2. I wish e-readers let you make playlists, like Spotify. So I could download all of Kat's favourite books in one go.

      This entire piece is going to be my reading for the rest of the year. I'm really very excited.

  2. Dear Kat, I too have read so many books recommended by shelf esteem that I might not otherwise have read, my highlights....
    Life After Life by Kate Atkinson (okay, I'd read this one anyway but it's still brilliant!)
    Dominion by CJ Sansom - gripping and I also discovered his 'Shardlake' series and I love a bit of Tudor mystery being a massive fan of Hilary Mantels 'Wolf Hall' & 'Bring Up the Bodies'
    The Quick by Lauren Owen - a book I never ever would have read but I trusted your judgement and wow was it good!
    So thank you, thank you and thank you again for vastly improving my commute xx

  3. I'm so thrilled you loved The Quick, Penny - Life After Life is TOTALLY brilliant too - gosh that woman's clever - and I can't wait to read Dominion which was a Sian number. Sian's recommendations are completely essential.

    1. I still haven't read The Quick! I must. Loved Dominion. So pleased you've enjoyed all of the books we've recommended.

  4. Have enjoyed many of the recommendations on here, so hopefully some of you will in turn enjoy some of my favourites:
    The Book of Lost Things by John Connolly (it's what Pan's Labyrinth would be if it were a book about a boy rather than a film about a girl, if that makes sense?)
    Human Croquet by Kate Atkinson just pips her debut Behind The Scenes At The Museum for me - I know the whole world seems to be crazy for her Brodie books but for me her earlier works are just exquisitely written - multi-layered, and populated by such well realised characters. And if you read them all you can spot the little narrative breadcrumbs between the different novels.
    Fragile Things by Neil Gaiman - a book of brilliant short stories, including my favourite ever piece of writing, Instructions (actually I need this written on a tiny scroll so that I can keep it with me always - I would then be impervious to almost all enchantments...probably)
    Under Milk Wood by Dylan Thomas - I feel like this choice might make people yawn, but honestly the rolling, leaping, exuberant, perfect words are just extraordinary and sublime
    Perdido Street Station by China Mieville - a meticulously realised and very alien yet believable world
    the Otherland novels of Tad Williams - a set of four really rather chunky books which astonishingly don't seem to be a single word too long!
    Um, I might have to add more later...this may come as a shock but I'm a major book geek, Jo :-)

    1. You made me pick up Fragile Things again last night because of this Jo - wonderful list and loads new for me, thank you! Flipping love Dylan Thomas. Once it was the colour of saying is probably my favourite poem.

  5. I've loved pretty much everything you've recommended in Shelf Esteem. In fact you've become my go to place for consistently good book recommendations. I work part time in a bookshop and have passed on your wisdomosity and excellent taste to many. Not sure what I'm going to do now. I'm strangely bereft. In terms of my recommendations, Almost English is von der full. The new Sarah Waters is a joy. Also, Our Spoons Came from Woolworths and Mariana.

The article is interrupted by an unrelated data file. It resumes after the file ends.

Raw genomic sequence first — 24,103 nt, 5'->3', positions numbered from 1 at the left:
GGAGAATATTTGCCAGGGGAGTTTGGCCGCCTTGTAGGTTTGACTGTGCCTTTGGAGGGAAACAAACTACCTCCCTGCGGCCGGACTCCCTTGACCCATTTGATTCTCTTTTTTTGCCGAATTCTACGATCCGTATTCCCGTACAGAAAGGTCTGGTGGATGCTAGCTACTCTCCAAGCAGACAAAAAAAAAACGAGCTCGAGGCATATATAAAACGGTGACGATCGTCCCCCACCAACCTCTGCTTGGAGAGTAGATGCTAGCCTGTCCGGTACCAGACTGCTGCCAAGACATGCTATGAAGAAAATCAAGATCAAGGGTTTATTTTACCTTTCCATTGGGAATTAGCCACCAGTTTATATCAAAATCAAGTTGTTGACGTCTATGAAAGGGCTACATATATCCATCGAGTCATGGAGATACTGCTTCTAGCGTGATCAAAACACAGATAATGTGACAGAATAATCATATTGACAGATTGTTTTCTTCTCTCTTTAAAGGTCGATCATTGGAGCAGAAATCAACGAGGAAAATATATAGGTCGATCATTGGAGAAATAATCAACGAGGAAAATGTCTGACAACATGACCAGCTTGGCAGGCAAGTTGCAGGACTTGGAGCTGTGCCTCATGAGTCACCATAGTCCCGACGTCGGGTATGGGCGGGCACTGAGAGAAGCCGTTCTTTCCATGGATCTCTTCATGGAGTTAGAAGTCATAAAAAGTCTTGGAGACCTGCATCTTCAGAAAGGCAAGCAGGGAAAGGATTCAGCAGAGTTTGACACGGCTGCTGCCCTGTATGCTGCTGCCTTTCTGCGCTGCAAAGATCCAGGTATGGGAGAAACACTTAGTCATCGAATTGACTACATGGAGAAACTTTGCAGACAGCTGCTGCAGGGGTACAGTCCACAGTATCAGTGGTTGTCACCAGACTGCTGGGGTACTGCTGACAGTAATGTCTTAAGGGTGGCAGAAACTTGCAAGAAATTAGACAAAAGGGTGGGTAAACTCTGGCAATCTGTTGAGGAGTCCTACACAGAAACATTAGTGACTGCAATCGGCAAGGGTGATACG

1. Thank you for the lovely words Claire, and the recommendations! That's brilliant. I can't wait for the SW. But more importantly - Our Spoons Came From Woolworths. WHAT? Best title ever!

    2. Thanks Claire! Also back up the Our Spoons Came From Woolworths recommendation: it's a great book, as well as a great title!

    3. That's a great title. Buying it on that alone.

  6. Kat,can I add Eleanor and Park to my recommendations, please? I downloaded it after you recommended it and I can't stop thinking about it. I'm only about a third of the way through (they're holding hands). It's making my heart soar.

    1. CLEARLY! Oh Rainbow Rowell. I read Landline on holiday too, she's a very funny lady.

  7. I suggested Mrs Hemingway as a book club book following your recommendation Kat and, a rare occurrence, everyone really liked it (the book, but not Ernest). Thanks for the recommendation and for letting me hold my head up high in book club stakes.

    1. Along with E&P is downloaded this on your insistence. My ereader is basically sponsored by Kat Brown.

    2. I started it very late last night! It's already amazing and I'm only two chapters in.

  8. I will miss your book recommendations so much! I have loved so many books you've recommended. The Paris Wife, Play it as it Lays, not to mention getting totally hooked on Lindsay Buroker's Emperor's Edge series. I lost weeks to that and I regret nothing!

    I really hope you all go on to do more amazing things, and I really hope if it's more book reviews I can find you again.

    As for my favourite book that I will always go back to - In the Pursuit of Love by Nancy Mitford. So lovely, so funny, and I never fail to cry like a baby at the end (I'm welling up now, just thinking about it)